Helios Bay Area

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NEM 2.0 Update - summary of changes

The CPUC's decision on the new Net Energy Metering rules comes down squarely in favor of rooftop solar. The new rules provide valuable certainty to future solar customers by:

  • Rejecting demand charges, fixed charges and standby charges that would apply only to solar customers, and finds that none are reasonable or cost-justified.

  • Ensuring that customers who go solar under the new net metering tariff can stay on that tariff for 20 years from the date their solar array is interconnected – reducing uncertainty around future policy changes.

  • Extending eligibility for the net metering successor tariff to customer-sited facilities larger than one megawatt in size, so long as the customer pays all interconnection and distribution system upgrade fees.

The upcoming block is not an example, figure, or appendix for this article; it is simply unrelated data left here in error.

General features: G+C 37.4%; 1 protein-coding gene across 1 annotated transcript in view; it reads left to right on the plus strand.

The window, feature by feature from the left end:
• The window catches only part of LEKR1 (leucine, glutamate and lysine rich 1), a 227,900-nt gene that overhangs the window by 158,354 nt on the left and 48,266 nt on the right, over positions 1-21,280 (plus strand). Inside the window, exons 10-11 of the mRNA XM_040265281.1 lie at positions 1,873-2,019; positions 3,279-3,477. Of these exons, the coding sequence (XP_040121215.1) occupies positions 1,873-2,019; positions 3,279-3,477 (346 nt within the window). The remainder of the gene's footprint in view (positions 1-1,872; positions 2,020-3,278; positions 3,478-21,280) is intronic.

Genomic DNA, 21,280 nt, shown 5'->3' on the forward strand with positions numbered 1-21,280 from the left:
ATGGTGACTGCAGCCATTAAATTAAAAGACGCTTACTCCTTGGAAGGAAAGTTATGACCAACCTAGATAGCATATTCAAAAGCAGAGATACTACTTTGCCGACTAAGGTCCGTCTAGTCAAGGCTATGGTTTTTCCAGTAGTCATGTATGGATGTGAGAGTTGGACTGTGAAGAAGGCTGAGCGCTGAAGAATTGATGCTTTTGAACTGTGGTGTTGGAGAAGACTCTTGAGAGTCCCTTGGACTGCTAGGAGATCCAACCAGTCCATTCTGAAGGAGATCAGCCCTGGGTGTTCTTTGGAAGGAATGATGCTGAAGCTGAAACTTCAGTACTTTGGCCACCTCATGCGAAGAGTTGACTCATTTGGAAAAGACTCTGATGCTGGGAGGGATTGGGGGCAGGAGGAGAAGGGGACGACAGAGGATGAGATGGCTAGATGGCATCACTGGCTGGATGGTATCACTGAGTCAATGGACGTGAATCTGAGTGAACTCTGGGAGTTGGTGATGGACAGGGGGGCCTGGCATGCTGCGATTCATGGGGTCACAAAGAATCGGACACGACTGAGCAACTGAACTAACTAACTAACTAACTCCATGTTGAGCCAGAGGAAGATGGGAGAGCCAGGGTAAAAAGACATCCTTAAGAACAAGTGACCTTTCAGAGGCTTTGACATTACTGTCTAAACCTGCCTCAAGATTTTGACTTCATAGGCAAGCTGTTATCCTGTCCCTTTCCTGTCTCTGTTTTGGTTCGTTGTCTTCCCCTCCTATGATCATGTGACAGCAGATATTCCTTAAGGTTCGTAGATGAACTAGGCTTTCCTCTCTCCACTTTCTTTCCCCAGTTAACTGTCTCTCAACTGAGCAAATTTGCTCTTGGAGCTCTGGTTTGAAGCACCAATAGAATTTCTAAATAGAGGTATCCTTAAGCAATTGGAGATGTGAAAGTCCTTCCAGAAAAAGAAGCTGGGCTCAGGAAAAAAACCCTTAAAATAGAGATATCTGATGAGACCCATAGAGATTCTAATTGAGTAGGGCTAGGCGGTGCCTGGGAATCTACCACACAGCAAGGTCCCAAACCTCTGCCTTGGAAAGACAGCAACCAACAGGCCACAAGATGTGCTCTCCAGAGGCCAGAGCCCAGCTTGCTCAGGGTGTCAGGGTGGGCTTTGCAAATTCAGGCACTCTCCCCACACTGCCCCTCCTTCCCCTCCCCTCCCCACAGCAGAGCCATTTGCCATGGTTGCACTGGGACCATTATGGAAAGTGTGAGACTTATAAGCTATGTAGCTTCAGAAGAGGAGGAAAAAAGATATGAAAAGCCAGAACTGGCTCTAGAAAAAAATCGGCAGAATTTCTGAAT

The proposed decision would also make some compromise changes that will apply to customers under the new net metering program:

  • Requires solar customers to pay non-bypassable charges on all the energy they consume from the grid, regardless of how much clean energy they export back to the grid. These costs cover public purpose programs, like energy efficiency rebates and rate subsidies for low-income residential customers, which would add a new payment of approximately 2 cents per kilowatt hour of clean energy exported back to the grid.

  • Puts a small interconnection fee in place to ensure that customers cover the costs to the utility of plugging into the grid.

All in all, school districts should find that these changes will have a minimal impact on the economics of your school district project.

Thanks to our friends at Vote Solar for the summary.

Updated January 28, 2016